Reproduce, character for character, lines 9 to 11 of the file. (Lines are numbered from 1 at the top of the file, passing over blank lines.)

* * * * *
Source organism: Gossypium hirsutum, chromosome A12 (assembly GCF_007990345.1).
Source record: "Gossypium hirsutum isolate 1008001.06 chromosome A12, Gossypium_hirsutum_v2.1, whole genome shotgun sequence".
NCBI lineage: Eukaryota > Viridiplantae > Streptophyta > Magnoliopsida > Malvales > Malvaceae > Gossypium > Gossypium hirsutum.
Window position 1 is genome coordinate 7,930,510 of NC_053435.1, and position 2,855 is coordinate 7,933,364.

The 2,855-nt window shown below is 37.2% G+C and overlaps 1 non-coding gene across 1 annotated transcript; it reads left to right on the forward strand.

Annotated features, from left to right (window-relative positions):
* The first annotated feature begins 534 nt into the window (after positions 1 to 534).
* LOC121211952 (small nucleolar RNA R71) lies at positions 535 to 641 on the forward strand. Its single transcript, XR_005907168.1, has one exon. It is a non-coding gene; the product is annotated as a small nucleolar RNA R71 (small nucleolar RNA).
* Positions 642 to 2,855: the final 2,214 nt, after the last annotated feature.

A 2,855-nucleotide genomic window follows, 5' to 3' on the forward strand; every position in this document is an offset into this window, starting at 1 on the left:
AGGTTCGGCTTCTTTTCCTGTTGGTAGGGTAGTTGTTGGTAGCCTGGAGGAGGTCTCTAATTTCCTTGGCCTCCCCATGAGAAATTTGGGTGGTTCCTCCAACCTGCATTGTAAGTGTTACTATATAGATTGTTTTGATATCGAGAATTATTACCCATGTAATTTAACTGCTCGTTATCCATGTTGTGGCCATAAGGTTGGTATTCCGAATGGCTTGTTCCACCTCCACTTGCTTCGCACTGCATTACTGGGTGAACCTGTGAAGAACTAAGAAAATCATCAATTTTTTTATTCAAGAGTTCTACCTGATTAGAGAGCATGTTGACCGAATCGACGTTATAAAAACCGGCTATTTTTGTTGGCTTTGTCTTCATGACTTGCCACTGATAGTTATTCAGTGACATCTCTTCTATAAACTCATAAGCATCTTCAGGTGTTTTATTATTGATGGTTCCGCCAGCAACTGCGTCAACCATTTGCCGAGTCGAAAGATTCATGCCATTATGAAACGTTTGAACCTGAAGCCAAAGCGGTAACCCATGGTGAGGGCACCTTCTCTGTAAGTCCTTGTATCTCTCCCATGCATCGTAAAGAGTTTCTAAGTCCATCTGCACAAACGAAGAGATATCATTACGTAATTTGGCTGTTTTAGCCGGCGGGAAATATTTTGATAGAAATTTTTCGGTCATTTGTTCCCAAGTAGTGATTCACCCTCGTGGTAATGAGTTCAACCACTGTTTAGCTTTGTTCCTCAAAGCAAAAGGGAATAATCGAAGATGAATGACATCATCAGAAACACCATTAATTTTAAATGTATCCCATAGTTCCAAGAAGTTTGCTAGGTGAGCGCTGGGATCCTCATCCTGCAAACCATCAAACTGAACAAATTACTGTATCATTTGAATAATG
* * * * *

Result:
* Positions 642 to 2,855: the final 2,214 nt, after the last annotated feature.

A 2,855-nucleotide genomic window follows, 5' to 3' on the forward strand; every position in this document is an offset into this window, starting at 1 on the left:
AGGTTCGGCTTCTTTTCCTGTTGGTAGGGTAGTTGTTGGTAGCCTGGAGGAGGTCTCTAATTTCCTTGGCCTCCCCATGAGAAATTTGGGTGGTTCCTCCAACCTGCATTGTAAGTGTTACTATATAGATTGTTTTGATATCGAGAATTATTACCCATGTAATTTAACTGCTCGTTATCCATGTTGTGGCCATAAGGTTGGTATTCCGAATGGCTTGTTCCACCTCCACTTGCTTCGCACTGCATTACTGGGTGAACCTGTGAAGAACTAAGAAAATCATCAATTTTTTTATTCAAGAGTTCTACCTGATTAGAGAGCATGTTGACCGAATCGACGTTATAAAAACCGGCTATTTTTGTTGGCTTTGTCTTCATGACTTGCCACTGATAGTTATTCAGTGACATCTCTTCTATAAACTCATAAGCATCTTCAGGTGTTTTATTATTGATGGTTCCGCCAGCAACTGCGTCAACCATTTGCCGAGTCGAAAGATTCATGCCATTATGAAACGTTTGAACCTGAAGCCAAAGCGGTAACCCATGGTGAGGGCACCTTCTCTGTAAGTCCTTGTATCTCTCCCATGCATCGTAAAGAGTTTCTAAGTCCATCTGCACAAACGAAGAGATATCATTACGTAATTTGGCTGTTTTAGCCGGCGGGAAATATTTTGATAGAAATTTTTCGGTCATTTGTTCCCAAGTAGTGATTCACCCTCGTGGTAATGAGTTCAACCACTGTTTAGCTTTGTTCCTCAAAGCAAAAGGGAATAATCGAAGATGAATGACATCATCAGAAACACCATTAATTTTAAATGTATCCCATAGTTCCAAGAAGTTTGCTAGGTGAGCGCTGGGATCCTCATCCTGCAAACCATCAAACTGAACAAATTACTGTATCATTTGAATAATG